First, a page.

English has always been the 88-year-old’s subject. She mentions all in one breath her favorite books to teach: Camus’ The Stranger, Fitzgerald’s The Great Gatsby and Tender is the Night, and Hurston’s Their Eyes Were Watching God. “My kids read a lot—sometimes a book every week or two,” she says. It’s all part of her plan to instill a love of literature rivaling students’ passion for electronic gadgets, the ubiquity of which, she jokes, reminds her of Brave New World.
Teaching has helped Gilbert through tragedy twice—following the deaths of her husband and daughter—and she has no plans to stop now.
“I always ask each kid a question,” Gilbert says. “‘If there were a press conference for you 20 years from now, what do you want it to be about?’ I want them to have some goals in life.”
In the world in which Ellie Johnson grew up, most women chose among three careers: teaching, nursing, or store clerking. Her mother was a teacher, so Johnson decided to try it too. “I’m lucky teaching turned out to be so good for me,” she says.
Johnson started teaching history in Syracuse, New York, in 1954. After two years, she moved to the city’s newly built Jamesville-DeWitt High School. Fifty years later, the 74-year-old is still there, and still teaching history.
She’s been through many curriculum changes, like the trend that folded her subject into “social studies” and then separated it again. Johnson much prefers “straight history.” “All the concepts in social studies confused kids—it makes it tough to keep the chronology straight,” she says.
The septuagenarian keeps students interested by teaching history as a narrative—something she can do with the authority of someone who’s lived through a textbook full of seminal events.
“You really lose out if you don’t know what it was like in the past, to appreciate what you have and know why you have it,” she explains.
As for her own history, that’s still being written—she doesn’t plan to retire anytime soon.
Roy Clare doesn’t like to talk about how old he is—or isn’t. “I never discuss age because it’s not important,” he says. “There are some people who have always been old.”
Suffice it to say that Clare, 81, is not one of those people. Although he’s been teaching music for almost five decades in the Williamsville, New York, Central School District, his longevity isn’t often on his mind. At the moment, he’s more concerned with designing a music curriculum that will be meaningful to students of wildly varying abilities. One of his recent successes was a unit about rap, in which students created rhythmic patterns using the names of desserts.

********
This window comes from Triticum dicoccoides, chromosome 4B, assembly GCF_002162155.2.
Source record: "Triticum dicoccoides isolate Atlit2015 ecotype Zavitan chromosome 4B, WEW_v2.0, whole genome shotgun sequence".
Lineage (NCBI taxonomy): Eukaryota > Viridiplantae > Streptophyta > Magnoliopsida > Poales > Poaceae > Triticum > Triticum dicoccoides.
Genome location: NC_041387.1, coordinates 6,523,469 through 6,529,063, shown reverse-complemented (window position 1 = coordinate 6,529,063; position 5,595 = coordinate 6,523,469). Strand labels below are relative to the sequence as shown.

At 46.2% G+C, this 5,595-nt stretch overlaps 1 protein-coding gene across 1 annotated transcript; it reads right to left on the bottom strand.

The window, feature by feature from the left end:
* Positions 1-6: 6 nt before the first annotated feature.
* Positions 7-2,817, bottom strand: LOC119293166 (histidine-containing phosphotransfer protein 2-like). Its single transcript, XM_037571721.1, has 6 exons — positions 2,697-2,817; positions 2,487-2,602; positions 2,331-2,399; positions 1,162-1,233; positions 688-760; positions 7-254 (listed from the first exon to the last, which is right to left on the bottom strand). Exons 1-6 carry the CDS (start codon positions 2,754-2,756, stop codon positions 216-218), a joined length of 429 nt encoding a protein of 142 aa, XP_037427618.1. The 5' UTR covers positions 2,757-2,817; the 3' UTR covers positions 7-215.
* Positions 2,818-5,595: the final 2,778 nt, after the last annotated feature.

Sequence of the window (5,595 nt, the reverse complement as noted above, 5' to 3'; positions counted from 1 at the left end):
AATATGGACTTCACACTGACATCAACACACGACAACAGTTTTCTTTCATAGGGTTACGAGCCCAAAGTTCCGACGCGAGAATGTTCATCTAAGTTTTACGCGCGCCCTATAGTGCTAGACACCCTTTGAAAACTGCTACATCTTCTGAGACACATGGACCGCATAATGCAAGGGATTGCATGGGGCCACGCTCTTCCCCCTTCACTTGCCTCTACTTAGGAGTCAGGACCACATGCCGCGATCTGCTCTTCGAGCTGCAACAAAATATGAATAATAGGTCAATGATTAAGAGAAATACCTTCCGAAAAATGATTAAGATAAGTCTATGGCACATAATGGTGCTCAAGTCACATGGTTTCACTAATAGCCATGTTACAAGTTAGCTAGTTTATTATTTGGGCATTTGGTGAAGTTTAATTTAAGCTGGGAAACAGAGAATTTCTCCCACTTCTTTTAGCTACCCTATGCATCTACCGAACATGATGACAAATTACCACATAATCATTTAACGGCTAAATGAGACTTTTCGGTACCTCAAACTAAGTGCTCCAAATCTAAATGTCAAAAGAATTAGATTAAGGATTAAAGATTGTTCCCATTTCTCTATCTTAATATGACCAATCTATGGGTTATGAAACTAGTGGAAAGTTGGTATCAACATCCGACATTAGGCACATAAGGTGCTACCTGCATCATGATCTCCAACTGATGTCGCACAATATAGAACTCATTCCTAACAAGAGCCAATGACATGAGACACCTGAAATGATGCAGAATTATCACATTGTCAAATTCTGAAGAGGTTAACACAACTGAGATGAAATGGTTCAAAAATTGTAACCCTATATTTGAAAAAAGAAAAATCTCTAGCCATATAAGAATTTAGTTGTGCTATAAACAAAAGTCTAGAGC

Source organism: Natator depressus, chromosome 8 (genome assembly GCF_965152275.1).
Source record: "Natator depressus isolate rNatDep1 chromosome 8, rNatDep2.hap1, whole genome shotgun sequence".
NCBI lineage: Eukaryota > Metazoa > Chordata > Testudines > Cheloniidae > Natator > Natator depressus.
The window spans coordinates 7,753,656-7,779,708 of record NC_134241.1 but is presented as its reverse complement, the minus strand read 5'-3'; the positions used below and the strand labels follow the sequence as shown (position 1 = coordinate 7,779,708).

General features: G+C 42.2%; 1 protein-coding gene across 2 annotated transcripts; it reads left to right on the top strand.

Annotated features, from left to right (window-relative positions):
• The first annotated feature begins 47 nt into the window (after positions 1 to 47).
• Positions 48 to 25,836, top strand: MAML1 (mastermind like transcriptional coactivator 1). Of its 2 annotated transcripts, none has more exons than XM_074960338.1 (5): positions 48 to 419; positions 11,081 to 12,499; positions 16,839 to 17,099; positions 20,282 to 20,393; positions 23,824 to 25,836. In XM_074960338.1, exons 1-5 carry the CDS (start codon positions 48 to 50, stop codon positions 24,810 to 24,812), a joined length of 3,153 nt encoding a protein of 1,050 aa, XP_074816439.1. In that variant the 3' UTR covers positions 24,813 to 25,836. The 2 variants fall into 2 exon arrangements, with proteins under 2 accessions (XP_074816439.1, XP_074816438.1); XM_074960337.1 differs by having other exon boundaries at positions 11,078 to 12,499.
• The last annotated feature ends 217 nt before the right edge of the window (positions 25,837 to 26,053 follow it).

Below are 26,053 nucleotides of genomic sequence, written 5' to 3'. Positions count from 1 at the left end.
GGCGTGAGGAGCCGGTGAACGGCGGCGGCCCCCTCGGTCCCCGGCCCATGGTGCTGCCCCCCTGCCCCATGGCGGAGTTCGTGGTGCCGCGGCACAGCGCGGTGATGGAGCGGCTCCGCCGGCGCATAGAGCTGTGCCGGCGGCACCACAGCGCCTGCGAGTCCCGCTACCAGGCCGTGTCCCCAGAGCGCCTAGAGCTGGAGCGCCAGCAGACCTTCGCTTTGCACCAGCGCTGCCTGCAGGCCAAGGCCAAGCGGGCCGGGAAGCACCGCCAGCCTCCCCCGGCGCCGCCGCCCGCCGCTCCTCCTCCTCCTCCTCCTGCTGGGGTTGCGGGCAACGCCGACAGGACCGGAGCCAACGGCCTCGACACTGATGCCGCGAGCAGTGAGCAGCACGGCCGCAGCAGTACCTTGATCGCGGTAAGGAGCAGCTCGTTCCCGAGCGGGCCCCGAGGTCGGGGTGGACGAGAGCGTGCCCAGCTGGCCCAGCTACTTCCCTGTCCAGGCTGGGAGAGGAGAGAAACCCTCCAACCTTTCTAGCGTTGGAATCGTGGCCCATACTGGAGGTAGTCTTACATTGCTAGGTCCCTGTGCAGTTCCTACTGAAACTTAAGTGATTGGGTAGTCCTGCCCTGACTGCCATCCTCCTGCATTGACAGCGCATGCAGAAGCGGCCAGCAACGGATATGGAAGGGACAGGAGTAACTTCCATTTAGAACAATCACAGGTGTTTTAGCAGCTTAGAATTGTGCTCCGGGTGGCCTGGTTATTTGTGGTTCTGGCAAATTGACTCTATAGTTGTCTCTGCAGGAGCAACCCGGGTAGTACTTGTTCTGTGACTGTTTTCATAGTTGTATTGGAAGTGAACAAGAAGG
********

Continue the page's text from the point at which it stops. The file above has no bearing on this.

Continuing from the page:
After earning bachelor’s and master’s degrees in music, Clare began what would become a career-long commitment to teaching middle-schoolers, punctuated by a sabbatical in the early 1970s to finish a doctorate in education. He has also moonlighted throughout his career as a church organist and choirmaster.
Clare’s enthusiasm and commitment to continual improvement haven’t wavered. “I want to be a better teacher this month than I was last month,” he says.
As a girl, Carrie Hansen attended a K-8 school in Oldham, South Dakota, that had only 27 students. She grew up to be a teacher, principal, and advocate for small community schools. “For the students of today, bigger just isn’t better,” Hansen says.
She found herself in front of a high school classroom at age 19, armed with an emergency certification. It was the start of a career that would span 54 years.
The 80-year-old has taught every K-12 grade, but she’s also been a staff development specialist and a director of school personnel, not to mention a lobbyist: In the late 1960s, she took a six-week sabbatical from teaching to persuade the South Dakota legislature to better fund education.
Hansen also spent 17 years as principal of a tiny elementary-only Nebraska district. When the state proposed consolidating such small rural schools with larger districts, Hansen became an activist again, helping found an organization to fight for small schools.
Last year, Hansen returned to the classroom to teach elementary science. After she retires in June, she plans to substitute teach. Says Hansen: “It’s how you stay young.”